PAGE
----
I have missed your blog posts and can't hardly wait to read your editorial comments once again. I mean, I literally watch this blog day and night and I could care less what Ahhnna writes (or doesn't write, because she hasn't written a whole lot lately), but I anxiously await your sartorial remarks.
Oy to the vey, Gartholomew.
I don't want to appear the villain after your attempt at flattery (and Heaven knows I enjoy flattery as much as the next under-appreciated editorial genius), but your two sentences wreaked such havoc on the English language that I must come out from my summer slumber.
1. You mentioned that you "can't hardly wait" for my return. Do you recall a movie featuring twenty-somethings who acted as though they were high schoolers preparing for "real life" titled this very phrase? Atrocious. In idea and in perpetuating this incorrect idiom. Have you heard of the grammar concept of a "double negative"--such as "we don't know nobody" or "he didn't want none"? (Oh, just thinking those phrases has made me a bit dumber.) "Can't hardly wait" falls in the same territory. Hardly is an adverb that means barely, or only just and is treated as a negative in the English language. So to say that you can NOT HARDLY wait implies that you CAN WAIT, since both negatives (not and hardly) cancelled each other out. Perhaps you intended to convey that you could wait, thereby negating any flattery I felt to return.
2. Literally. This literally deserves an entire post. Have you ever watched the movie, The Princess Bride? There is a scene where a man continually says the word "inconceivable" and another actor responds with: "You keep using that word. I do not think it means what you think it means." Literally the same response I want to use almost every time someone says the word literally. It means EXACTLY with NO EXAGGERATION. Which is hilarious, really, because people use it to EXAGGERATE. Literally.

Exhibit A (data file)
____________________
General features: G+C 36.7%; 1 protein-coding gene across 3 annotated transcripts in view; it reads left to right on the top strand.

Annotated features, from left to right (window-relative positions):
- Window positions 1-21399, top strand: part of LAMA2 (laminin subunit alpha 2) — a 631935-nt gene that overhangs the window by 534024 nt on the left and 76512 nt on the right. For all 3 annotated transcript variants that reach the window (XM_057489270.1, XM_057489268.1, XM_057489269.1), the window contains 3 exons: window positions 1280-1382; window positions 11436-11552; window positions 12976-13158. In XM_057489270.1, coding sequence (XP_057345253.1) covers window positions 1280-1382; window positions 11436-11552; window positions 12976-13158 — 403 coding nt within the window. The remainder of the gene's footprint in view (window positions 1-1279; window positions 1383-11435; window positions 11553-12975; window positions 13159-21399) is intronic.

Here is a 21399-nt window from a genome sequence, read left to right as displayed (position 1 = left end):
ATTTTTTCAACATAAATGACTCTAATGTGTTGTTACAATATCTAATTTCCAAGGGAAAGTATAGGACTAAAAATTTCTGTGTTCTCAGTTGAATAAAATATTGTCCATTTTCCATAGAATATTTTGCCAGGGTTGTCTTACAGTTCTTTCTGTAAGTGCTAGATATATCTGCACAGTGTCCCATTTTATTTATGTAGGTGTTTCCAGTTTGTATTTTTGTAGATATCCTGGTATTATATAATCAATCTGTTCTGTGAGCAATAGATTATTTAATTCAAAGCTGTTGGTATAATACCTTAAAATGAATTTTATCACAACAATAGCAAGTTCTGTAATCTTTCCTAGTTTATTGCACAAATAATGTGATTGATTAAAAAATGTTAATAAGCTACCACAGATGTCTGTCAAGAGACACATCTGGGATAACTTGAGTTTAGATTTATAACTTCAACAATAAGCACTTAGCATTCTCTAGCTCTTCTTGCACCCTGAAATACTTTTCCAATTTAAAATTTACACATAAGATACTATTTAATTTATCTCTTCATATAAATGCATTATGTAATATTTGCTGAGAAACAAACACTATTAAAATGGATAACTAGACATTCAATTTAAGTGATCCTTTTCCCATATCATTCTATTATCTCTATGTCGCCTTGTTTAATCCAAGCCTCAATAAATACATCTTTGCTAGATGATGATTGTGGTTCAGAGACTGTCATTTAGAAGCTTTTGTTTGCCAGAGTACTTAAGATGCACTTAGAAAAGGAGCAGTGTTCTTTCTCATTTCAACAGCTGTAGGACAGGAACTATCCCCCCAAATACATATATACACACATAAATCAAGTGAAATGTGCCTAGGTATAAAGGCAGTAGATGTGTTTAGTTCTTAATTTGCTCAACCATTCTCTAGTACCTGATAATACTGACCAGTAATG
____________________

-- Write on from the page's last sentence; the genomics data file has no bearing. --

"I literally died last night when Adam called." Really? Did someone perform CPR?
"We are literally inseparable." Seriously? Like conjoined twins?
"Those are literally the cutest leggings ever made?" Where is the Gallup poll that confirms this exact statement?
3. "I could care less." Not that I watch the Bachelor franchise as Ahhnna does, but from what I have heard, this statement is frequently used/misused on these shows. Without the NOT, you are implying that it is POSSIBLE for you to CARE even LESS than you do. So your threshold for not caring hasn't been met. Imagine a glass of water and the water is how much you care. You still have water in your cup if you COULD CARE LESS. It could even be full. If your cup is empty, then you COULDN'T CARE LESS, which is usually what you mean to say. I couldn't care less what Ahhnna writes, either, but she seems to get a kick out of this blog.
4. Sartorial. No. You mean satirical. Because I am funny, not because I dress well. See above photo.
Thank you for caring, anyway.
Until next time,